An Artist’s Journey Through Cover Design – Following Ophelia Blog Tour

Happy Monday morning everyone! Was that a little too cheery for you? Well, if you’re struggling with a case of the Mondays then fear not, I have the perfect antidote. Pop the kettle on, grab yourself a biscuit and get comfy because I’m hugely excited to share today’s post with you.

For my stop on the blog tour to celebrate the very lovely Sophia Bennett’s equally lovely Following Ophelia, art director Paul Coomey has shared a look at the design process for the book’s cover, as well as some of the artistic inspiration that helped form his final design.

I’m always fascinated by cover design and the way these artists convey the story through visuals, so I feel incredibly lucky to be hosting this stop on the tour. A huge thanks to Paul, the rest of the incredible team at Stripes and, of course, Sophia herself!

If you missed the cover reveal of the sequel to Following Ophelia (Unveiling Venus) at the YA Stripes event, don’t despair, you’ll find the cover in all its glory at the end of this post. You don’t have long to wait, as book two is out in July this year!

Following Ophelia is released March 9th from Stripes Publishing. To find out more about the book you can visit the Goodreads page here.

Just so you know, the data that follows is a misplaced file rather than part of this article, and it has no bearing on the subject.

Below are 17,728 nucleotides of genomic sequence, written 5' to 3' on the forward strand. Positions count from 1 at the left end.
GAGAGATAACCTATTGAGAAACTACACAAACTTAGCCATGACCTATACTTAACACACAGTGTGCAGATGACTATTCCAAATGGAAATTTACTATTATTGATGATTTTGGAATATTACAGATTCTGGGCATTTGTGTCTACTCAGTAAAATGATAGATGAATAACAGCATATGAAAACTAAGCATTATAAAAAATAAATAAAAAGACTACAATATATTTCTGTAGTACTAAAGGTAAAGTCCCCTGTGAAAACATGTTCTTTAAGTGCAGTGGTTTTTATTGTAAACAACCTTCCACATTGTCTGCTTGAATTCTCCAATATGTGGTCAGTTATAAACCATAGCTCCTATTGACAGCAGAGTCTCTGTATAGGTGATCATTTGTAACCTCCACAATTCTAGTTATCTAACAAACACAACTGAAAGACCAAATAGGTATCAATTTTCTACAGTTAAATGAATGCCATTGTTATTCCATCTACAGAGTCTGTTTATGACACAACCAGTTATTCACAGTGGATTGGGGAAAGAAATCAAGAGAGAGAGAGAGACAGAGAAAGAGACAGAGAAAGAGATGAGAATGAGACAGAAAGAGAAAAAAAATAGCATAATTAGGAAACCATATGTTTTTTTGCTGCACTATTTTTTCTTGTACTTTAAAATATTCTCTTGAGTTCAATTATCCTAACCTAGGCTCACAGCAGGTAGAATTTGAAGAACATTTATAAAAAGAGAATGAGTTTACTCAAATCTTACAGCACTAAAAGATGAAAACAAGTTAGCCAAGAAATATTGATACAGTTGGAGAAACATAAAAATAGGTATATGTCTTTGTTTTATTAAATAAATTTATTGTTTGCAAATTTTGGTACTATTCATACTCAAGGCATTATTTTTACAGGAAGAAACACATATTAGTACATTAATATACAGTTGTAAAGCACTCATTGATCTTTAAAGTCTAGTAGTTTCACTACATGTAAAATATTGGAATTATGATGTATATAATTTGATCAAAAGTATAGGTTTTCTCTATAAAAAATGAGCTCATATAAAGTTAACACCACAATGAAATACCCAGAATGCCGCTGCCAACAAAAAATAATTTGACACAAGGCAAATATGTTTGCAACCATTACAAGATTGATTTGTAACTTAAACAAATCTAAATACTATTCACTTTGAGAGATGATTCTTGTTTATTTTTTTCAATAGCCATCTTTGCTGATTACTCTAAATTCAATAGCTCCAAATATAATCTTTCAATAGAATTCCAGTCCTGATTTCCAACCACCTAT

An artist’s journey through cover design

It’s 1848.

We begin our trip with Raphael. Renaissance master of form, composition and the ideal of human grandeur. Beloved of and promoted by Sir Joshua Reynolds and his Royal Academy. Seen as a continued corruptive influence by The Pre-Raphaelite Brotherhood, notably William Holman Hunt, John Everett Millais, and Dante Gabriel Rossetti.

They rail against the promotion of Raphael’s work as an ideal to aspire to. They seek reform. They look back five hundred years, beyond the bitumen-addled tradition of European oil painting, to before the Renaissance, to the Quattrocento.

They look at Botticelli.

They look at Ghirlandaio, at Lippi, at Van Eyck. They see colour. They see detail, symbolism.

Encouraged by the critic John Ruskin, they begin. They paint serious subjects. They paint with maximum realism. They look at nature, at love, at death. They cause a reaction. They create something new.

They find their muses; Lizzie Siddal, Ophelia cold in the bath, Effie Grey, married to Ruskin and then to Millais, Jane Morris, Proserpine, mother and maiden.

 

And Mary Adams, our own Persephone, following Ophelia.

We find a kindred spirit in Sophie Grey, younger sister of Effie, with her confident, possess-me-not gaze.

Then to our readers, and a modern muse in Ms. Moss via Sam McKnight. We look at a model we find online, trace, sketch, render, tweak, repaint, mould, hunting for a representation of Persephone in the eyes of Felix Dawson.

We try some compositions; the idea of an unfinished painting grows and fades.

Not unlike the Pre-Raphaelites, we end up with something new.

We follow suit for Unveiling Venus.

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